However, he spelt out the tough trading climate (back to the weather again), the changes in shoppers’ habits, where they now have a smaller weekly shop and then ‘top up’. The average shopper is under financial pressure and spends less, choosing to do more preparation and cooking in the home, cutting waste; changes which are here to stay.

We as farmers must become more efficient, lower our unit cost, and our carbon foot-print (which I find are closely linked in many areas), offer consistency, great products, and be innovative. There was an awards ceremony, where great innovations and really first class farming businesses were given proper recognition, and well over a million pounds given to applicants with the best research and development projects, looking into better animal welfare, greater efficiency and so on. Other retailers do similar things, and if those who abuse are brought to book, everyone will benefit.

l Tesco is poised to pull out of the United States, five years after it arrived in the vast American grocery market. After racking up over £900 million in losses, and pulling out of Japan in June, the legacy of Sir Terry Leahy is now severely dented, especially after CEO Philip Clarke admitted that as a consequence of its overseas adventures, the company has under invested in the UK; something we all noticed.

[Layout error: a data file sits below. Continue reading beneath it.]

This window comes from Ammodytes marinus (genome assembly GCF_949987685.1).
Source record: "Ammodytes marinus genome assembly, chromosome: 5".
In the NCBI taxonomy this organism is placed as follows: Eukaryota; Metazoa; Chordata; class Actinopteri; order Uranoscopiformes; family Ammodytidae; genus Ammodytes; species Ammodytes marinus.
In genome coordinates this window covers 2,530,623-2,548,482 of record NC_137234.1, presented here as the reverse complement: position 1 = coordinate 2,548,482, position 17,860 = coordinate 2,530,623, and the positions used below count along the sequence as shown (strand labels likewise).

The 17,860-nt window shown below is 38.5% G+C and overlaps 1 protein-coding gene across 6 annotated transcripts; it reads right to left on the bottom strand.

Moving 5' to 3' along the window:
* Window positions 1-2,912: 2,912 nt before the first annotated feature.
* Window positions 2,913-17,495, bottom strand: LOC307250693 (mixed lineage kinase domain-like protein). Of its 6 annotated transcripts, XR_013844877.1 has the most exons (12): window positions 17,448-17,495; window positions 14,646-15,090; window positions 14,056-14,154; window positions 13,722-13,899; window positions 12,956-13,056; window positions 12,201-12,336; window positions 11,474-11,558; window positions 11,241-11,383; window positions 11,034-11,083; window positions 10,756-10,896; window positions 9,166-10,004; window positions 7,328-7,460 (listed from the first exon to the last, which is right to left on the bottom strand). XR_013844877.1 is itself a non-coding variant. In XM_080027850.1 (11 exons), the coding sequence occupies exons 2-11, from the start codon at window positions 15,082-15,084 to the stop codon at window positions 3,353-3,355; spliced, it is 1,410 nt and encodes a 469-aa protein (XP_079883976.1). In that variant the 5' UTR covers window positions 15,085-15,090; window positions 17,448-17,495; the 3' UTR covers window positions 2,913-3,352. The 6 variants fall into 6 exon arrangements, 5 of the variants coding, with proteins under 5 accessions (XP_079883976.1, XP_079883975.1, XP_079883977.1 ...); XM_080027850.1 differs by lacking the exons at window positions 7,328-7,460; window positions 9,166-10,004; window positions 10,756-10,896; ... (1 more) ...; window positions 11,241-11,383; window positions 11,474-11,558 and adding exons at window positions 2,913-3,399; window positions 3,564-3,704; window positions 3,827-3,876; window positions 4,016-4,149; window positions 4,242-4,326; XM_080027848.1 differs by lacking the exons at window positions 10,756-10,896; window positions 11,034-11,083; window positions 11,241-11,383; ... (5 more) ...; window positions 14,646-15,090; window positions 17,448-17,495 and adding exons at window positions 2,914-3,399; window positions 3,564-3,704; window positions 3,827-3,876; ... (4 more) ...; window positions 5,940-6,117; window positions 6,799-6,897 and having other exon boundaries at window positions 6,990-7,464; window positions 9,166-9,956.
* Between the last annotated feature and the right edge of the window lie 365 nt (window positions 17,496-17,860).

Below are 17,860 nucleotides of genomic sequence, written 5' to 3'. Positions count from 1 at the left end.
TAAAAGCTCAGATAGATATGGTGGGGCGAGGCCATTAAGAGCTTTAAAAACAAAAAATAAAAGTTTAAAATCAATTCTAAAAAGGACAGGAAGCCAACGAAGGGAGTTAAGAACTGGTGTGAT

Timing is everything as they say, and Tesco arrived in the States, just when the sub-prime mortgage lending crisis hit, but Warren Buffet (whose Berkshire Hathaway vehicle is one of Tesco’s biggest share-holders) claims that it is the strength of opposition which is to blame for the failure. Its plight was worsened by a fight with the Unions, and the ban in California of sale of alcohol from self-service tills. Why are these issues important? Major retailers in this country are our biggest customers, buying the vast majority of the food we produce and they are facing seismic changes, which will directly affect farmers and suppliers.

l I see more birds feeding around the yard this winter; the hedges are not laden with berries and there is not much for them to eat. We should celebrate the fact that farms are havens for little birds (and some big ones!) in times of need, rather than pedal the same old fund raising doom and gloom about modern agriculture’s role in the demise of farmland birds. Weather patterns have a huge effect on little birds and of course predation from other birds and mammals which are increasing in number. We have a moorhen that comes to check around our chicken coop each day for some food, walking purposely across the lawn with those big feet like the ‘hobbit’.

If you do feed birds in your garden, please make sure the biggest killer of all is unable to get at them; the not so domestic cat!

Gwyn Jones